The Rain in Maine…

It’s been raining since Sunday. As I write, Tuesday is winding down and it’s been one heck of day. Not in a bad way. No, definitely not bad. But there’s something about days-long rain that evokes an odd disruption in my time-space continuum. By the way, I have no solid grasp on the real meaning of time-space continuum, but it sounded good when I typed it.

Under normal circumstances cloudy, drizzle-filled days bend me out shape. I become cranky and morose, but not this week. I’m waiting. Waiting for the mail to come. Waiting for that package of manuscripts from my fellow workshop attendees – complete strangers who are also waiting for the very same package. We will have one month to read and critique the work contained in those manuscripts then prepare a “thoughtful” two page response for each author in the creative non-fiction group.


It began weeks ago. I’ve been fretting over the fact that my writing will seem glaringly amateurish in comparison to the others. I’ve imagined a group of faceless writers tearing into their manuscripts, enjoying the pieces submitted by fellow workshop members until, one by one, each will turn the page to the section holding my memoir and essay pieces. That’s when my imagination cruelly plays scene upon scene of faculty and authors laughing, perhaps even sneering, as they wonder about exactly how I was admitted. More than one will sit down and compose a scathing critique. That’s what my imagination tells me.

We are required to take a seminar dedicated to etiquette. Specifically, the etiquette of critiquing the work of other writers. In my Stonecoast materials, I have come across at least four reminders that we must be respectful and remember that not everyone shares the same writing style, religion, race or mental state. Okay, I lied a little back there – I added that mental state part because I truly feel the need to represent.

I’m dreading the residency workshops where we’ll engage in an open discussion about the good and the bad…and the bad…

Please don’t cry.

Nerves make me cry. The embarrassment of becoming emotional makes me cry harder and, eventually, I’m reduced to a sobbing mass of snot, red splotchy skin and swollen eyes.

Please, please, please, God…don’t let me turn into a blithering idiot in front of my MFA group.

Once, when I was about 9-years-old, I stood in front of an enormous audience in the 4H barn at the Washington County Fair. Of course, I’m exaggerating. The crowd was probably made up of about 25 people, but it seemed like I was opening at Madison Square Garden.

For some stupid reason, I agreed to perform a demonstration on the proper way to make a graham cracker strawberry Jell-O pie with Cool Whip topping. Fancy, right? Well, through the eyes of 9-year-old me, it was all very complicated indeed! Clearly, I had no real grasp on the situation because when I pushed through the curtains and spotted a room full of strangers gawking up at me, I wanted to cry. It was an odd reaction since, under normal circumstances, I was typically an overly-talkative kid. Yet, my voice was suddenly replaced with the shy whisper of another little girl.

With my head down, as if in deep concentration, I forged ahead and began to demonstrate my talent with graham cracker crusts, frozen strawberries and Jell-O. It was all fine until some old harpy in the front said, “We can’t hear you, dear.” That old harpy set the wheels of disaster in motion. My demonstration was paused while a 4H leader equipped me with a backpack-microphone contraption roughly the size of a Volkswagen and pushed me back toward the table.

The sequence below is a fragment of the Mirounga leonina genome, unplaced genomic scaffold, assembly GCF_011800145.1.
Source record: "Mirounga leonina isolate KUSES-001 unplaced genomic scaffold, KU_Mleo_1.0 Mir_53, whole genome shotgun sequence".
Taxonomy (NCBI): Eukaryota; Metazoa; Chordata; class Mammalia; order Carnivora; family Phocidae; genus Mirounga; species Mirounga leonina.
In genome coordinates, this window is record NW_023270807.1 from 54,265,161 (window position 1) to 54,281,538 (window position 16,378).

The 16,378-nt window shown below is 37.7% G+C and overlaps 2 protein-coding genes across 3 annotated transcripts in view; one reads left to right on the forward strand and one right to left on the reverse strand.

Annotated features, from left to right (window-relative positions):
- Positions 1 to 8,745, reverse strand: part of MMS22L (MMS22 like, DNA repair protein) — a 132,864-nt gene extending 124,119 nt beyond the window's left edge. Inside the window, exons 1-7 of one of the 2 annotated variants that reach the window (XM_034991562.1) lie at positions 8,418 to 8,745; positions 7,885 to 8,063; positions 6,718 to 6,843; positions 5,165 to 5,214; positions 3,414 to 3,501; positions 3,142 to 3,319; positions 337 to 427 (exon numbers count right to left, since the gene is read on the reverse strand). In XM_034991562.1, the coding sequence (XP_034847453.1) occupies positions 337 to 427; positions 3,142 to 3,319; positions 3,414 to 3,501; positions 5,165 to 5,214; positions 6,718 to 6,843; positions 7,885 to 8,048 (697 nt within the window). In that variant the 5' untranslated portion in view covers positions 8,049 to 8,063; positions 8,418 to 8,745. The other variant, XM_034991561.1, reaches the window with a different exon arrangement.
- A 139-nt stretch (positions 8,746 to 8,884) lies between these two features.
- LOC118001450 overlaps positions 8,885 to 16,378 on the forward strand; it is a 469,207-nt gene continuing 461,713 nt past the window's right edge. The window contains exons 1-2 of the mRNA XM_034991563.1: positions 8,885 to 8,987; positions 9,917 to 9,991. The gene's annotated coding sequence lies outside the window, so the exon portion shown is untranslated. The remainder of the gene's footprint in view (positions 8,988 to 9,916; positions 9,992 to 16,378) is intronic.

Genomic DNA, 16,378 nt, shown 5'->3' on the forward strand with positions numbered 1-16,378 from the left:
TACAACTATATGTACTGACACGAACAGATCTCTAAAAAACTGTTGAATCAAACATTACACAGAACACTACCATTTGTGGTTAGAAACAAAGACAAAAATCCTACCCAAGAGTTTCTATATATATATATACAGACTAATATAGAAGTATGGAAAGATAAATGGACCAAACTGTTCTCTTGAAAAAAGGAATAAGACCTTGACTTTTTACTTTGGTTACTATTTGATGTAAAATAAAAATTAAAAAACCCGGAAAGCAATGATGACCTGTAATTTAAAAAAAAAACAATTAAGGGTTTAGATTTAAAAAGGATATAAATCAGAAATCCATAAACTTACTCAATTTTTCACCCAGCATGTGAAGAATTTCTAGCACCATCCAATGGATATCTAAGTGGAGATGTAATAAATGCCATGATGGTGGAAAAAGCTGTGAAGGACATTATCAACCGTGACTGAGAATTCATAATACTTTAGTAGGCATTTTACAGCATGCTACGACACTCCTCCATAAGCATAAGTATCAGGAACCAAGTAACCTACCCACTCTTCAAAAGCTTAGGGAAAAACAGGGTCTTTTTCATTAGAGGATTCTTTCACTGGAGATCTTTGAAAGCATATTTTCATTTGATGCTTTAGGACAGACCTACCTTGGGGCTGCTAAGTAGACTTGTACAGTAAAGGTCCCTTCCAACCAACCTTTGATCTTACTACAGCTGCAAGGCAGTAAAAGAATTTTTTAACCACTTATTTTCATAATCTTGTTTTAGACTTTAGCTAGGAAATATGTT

I just knew that I looked like a freaky human/turtle hybrid. My face grew hot with embarrassment and washed with shame. The harpy sat looking at me expectantly and without any sign of friendly encouragement. My intention was to resume where I’d left off but, I was told to begin again.

As I drew air into my lungs to begin my spiel, the sound of my breath echoed back to me from the other side of the 4H barn. Despite growing increasingly flustered, I began speaking. My voice, sounding strangely alien and too young to belong to me, reverberated through the crowd and caught up with my ears. I was thrown off by that delayed echo of my voice. My throat tightened and I desperately attempted to swallow my way to safety. My pause, as brief as it was, gave me a moment to focus on the faces of strangers and their expectant gawks. Tears stung my eyes and it felt like an inferno was burning beneath my freckled skin. The old harpy shifted in her seat and huffily arranged her pocket book on her ample lap. Her tightly permed hair refused to move and her glasses threw sharp darts of light at my eyes.

Under her petulant gaze, tears began to flow and my frozen strawberries spilled onto the table in a gelatinous puddle. The unwieldy backpack-microphone loudly thumped the table as I turned, sending my body into an inelegant tail spin. Amplified by the microphone, my sobs echoed off the walls and danced in the air over the heads of strangers. My sobs mocked me.

I was nine.

Now I’m not.

Please, God, don’t let me cry. Send me a thicker skin.


  1. If it makes you feel any better, I teach writing and literature to semi-adults, and I think your writing rocks. You have a distinctive voice, full of imagery and vulnerability. It feels *real*. I don’t have an MFA, but as someone who likes to think she appreciates quality writing, you are in my top five. Fo sho.

    • That makes me feel sooooo much better, Jessica! Can you stop by each day and leave me inspirational messages just like this one? I don’t know, maybe it’s the self-doubt that keeps my nose to the grind and striving to find the perfect word. I love what I do. I’m flattered to be in your top five. Fo realz.

  2. You are going to be fine. If your manuscripts are anything like what you do here, you’ve got it in the bag. And constructive criticism is good–you’re probably going to learn a lot from it. Good luck with it!

    Btw, love the new site! 🙂 Hooray! I am going to be following in your footsteps soon!

    • Thanks so much, Becky – on all fronts. I’m in a slump lately…maybe a combo of the rain and the unknown of the residency? Let’s pray for some sun on this section of the globe!

  3. Your writing is incredibly addicting. From the moment I start reading a story I’m either crying along with you or laughing my A$$ off thinking about some of these times we experienced. I always knew you’d be a writer! You rock! Love you Kel! XOXOXO